This guide covers everything you need to know about the Google Sheets CONCATENATE function, including its definition, syntax, use cases, and how to use it.
What is the CONCATENATE Function? How Does It Work?
The CONCATENATE function in Google Sheets combines multiple text strings into one unified string. It’s like linking different pieces of text, from cells or directly written, into a single line.
What’s useful about CONCATENATE is that it can join text from different cells. This is especially useful if you’re trying to combine data for analysis or presentation.
However, there’s something unique about how it works with ranges: Instead of combining values top to bottom in columns, it links them left to right in rows. So, if you use CONCATENATE(A2:B7), it will combine like this: A2, B2, A3, B3, and so on until A7, B7.
When using the function, it processes each piece of text in the order you provide them. For example, with CONCATENATE(“Welcome”, ” “, “to”, ” “, “Sheets!”), the result is “Welcome to Sheets!”.
Combining text manually can be time-consuming, especially with a lot of data. That’s why CONCATENATE is so helpful in Google Sheets. And if you’re looking to further manipulate text, you might also want to check out the SPLIT or JOIN functions.
The syntax and arguments for the function are as follows:
CONCATENATE(string1, [string2, …])
- string1 – This is the initial string or the first string that you want to append or combine with other strings. This is a required argument.
- string2, … – These are optional additional strings that you want to append in sequence to the initial string. You can add as many additional strings as you want.
Usage notes related to syntax and arguments:
- The CONCATENATE function in Google Sheets is used to append or combine two or more strings together. The strings can be text, numbers, or single-cell references.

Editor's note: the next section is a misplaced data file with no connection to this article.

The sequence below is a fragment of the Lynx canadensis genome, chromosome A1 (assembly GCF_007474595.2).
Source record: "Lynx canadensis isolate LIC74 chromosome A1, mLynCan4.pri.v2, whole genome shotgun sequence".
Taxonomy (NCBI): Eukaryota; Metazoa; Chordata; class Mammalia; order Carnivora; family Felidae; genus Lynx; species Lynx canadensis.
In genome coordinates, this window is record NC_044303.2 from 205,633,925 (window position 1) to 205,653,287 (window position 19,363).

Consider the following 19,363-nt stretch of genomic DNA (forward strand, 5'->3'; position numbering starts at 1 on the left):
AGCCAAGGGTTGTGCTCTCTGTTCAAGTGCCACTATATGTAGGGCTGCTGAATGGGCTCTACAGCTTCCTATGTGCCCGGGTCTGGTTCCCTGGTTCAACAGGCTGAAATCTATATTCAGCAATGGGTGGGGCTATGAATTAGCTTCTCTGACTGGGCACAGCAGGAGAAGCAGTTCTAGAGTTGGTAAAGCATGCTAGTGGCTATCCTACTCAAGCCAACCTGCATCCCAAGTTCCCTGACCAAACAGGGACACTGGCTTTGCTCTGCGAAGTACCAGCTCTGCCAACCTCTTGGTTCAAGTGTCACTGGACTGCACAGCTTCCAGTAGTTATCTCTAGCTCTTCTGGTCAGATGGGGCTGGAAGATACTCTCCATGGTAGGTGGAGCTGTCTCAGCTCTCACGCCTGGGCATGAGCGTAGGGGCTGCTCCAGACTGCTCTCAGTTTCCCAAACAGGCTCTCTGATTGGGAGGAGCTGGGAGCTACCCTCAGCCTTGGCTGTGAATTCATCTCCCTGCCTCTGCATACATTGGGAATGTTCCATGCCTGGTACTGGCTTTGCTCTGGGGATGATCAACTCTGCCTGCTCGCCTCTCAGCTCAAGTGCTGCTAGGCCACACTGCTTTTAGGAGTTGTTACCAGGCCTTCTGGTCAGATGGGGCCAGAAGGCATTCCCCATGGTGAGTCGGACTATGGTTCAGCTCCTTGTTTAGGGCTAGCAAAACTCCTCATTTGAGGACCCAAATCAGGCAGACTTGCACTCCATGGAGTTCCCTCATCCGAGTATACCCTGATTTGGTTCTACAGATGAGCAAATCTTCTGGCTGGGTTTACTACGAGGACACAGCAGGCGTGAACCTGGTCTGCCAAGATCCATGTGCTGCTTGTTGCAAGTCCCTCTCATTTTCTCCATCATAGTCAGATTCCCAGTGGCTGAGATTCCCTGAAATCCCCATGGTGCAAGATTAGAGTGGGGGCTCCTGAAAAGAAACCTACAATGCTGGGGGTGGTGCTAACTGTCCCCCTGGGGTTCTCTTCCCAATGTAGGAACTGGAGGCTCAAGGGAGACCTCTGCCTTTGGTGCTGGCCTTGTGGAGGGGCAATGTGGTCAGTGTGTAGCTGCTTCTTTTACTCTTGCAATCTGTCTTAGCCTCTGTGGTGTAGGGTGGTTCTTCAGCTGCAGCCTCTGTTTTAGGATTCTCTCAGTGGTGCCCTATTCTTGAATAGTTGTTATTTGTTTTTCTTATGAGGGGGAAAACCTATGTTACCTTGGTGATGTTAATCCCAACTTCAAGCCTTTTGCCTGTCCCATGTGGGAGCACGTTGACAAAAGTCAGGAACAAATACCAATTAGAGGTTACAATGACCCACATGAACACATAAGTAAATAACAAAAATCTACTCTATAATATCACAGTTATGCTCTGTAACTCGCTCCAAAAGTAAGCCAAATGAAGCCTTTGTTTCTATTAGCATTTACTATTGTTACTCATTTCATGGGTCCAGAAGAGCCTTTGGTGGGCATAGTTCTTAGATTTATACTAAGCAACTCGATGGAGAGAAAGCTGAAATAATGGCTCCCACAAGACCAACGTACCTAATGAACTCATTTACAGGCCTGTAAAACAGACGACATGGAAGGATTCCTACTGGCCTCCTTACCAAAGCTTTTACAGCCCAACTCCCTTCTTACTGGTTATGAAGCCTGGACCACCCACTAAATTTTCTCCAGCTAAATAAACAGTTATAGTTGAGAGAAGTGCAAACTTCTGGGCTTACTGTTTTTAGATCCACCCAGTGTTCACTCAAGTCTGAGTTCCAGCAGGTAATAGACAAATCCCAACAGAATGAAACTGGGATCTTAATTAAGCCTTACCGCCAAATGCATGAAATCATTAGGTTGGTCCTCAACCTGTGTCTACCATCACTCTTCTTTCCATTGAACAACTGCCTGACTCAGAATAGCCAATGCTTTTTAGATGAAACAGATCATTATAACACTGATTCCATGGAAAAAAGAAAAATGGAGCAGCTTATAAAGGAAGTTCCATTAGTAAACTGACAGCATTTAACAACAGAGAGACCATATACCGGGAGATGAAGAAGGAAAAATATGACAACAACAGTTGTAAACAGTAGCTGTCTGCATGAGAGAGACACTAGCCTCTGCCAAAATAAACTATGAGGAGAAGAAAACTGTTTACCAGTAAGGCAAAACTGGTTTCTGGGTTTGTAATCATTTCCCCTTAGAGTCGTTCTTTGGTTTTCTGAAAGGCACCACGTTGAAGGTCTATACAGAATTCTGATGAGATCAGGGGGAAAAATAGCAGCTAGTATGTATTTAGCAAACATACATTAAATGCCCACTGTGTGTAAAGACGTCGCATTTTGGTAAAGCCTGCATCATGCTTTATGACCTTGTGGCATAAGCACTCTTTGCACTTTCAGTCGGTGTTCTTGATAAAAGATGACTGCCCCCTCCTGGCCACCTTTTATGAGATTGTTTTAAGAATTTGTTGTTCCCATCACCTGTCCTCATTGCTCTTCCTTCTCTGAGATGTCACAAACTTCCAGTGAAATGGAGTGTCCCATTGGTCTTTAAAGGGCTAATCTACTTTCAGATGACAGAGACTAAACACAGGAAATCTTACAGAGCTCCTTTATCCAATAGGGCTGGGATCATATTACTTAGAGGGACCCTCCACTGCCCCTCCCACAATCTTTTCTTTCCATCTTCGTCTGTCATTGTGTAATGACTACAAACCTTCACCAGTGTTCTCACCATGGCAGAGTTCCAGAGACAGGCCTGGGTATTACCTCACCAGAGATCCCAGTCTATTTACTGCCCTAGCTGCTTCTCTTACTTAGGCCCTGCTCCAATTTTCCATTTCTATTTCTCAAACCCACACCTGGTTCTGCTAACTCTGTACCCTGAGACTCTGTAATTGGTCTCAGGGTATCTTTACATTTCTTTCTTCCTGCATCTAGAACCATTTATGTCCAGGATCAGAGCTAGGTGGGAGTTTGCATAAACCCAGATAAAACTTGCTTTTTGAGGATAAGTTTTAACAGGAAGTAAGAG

- The arguments must be separated by commas. For example, to concatenate the strings “Hello” and “World”, the correct syntax would be CONCATENATE(“Hello”, “World”).
- If you want to append a space, comma, or other characters between strings, you must include these as separate arguments. For example, to append “Hello” and “World” with a space in between, the correct syntax would be CONCATENATE(“Hello”, ” “, “World”).
- The CONCATENATE function will return an error if the total length of the strings to be concatenated exceeds 50,000 characters, which is the cell limit in Google Sheets.
Examples of How to Use the CONCATENATE Function
Here are some practical examples of how to use the CONCATENATE function in Google Sheets:
Example #1: Combining First and Last Names
Suppose you have a list of first names in column A (A2: John, A3: Jane) and last names in column B (B2: Doe, B3: Smith). You can use the CONCATENATE function to combine these names into a full name in column C. The formula would look like this:
=CONCATENATE(A2, ” “, B2).
This will return “John Doe”. Similarly, =CONCATENATE(A3, ” “, B3) will return “Jane Smith”.
Example #2: Creating Email Addresses
Let’s say you have a list of names in column A (A2: John, A3: Jane) and want to create email addresses for each person using a specific domain (e.g., @example.com). You can use the CONCATENATE function to achieve this.
The formula would be as follows:
This will return “John@example.com”. Similarly, =CONCATENATE(A3, “@example.com”) will return “Jane@example.com”.
Example #3: Combining Text with Cell Values
The CONCATENATE function can also be used to combine text strings with cell values. For instance, if you have a list of products in column A (A2: Apples, A3: Bananas) and their prices in column B (B2: $1.00, B3: $0.50), you can use CONCATENATE to create a sentence describing each product.
The formula would be as follows:
=CONCATENATE(“The price of “, A2, ” is “, B2)
This will return “The price of Apples is $1.00”. Similarly, =CONCATENATE(“The price of “, A3, ” is “, B3) will return “The price of Bananas is $0.50”.
Example #4: Combining Multiple Columns
You can use CONCATENATE to combine values from multiple columns into one. For example, if you have a list of street names in column A (A2: Maple, A3: Oak), city names in column B (B2: New York, B3: Los Angeles), and states in column C (C2: NY, C3: CA), you can create a full address in column D.
The formula would be as follows:
=CONCATENATE(A2, “, “, B2, “, “, C2)
This will return “Maple, New York, NY”. Similarly, =CONCATENATE(A3, “, “, B3, “, “, C3) will return “Oak, Los Angeles, CA”.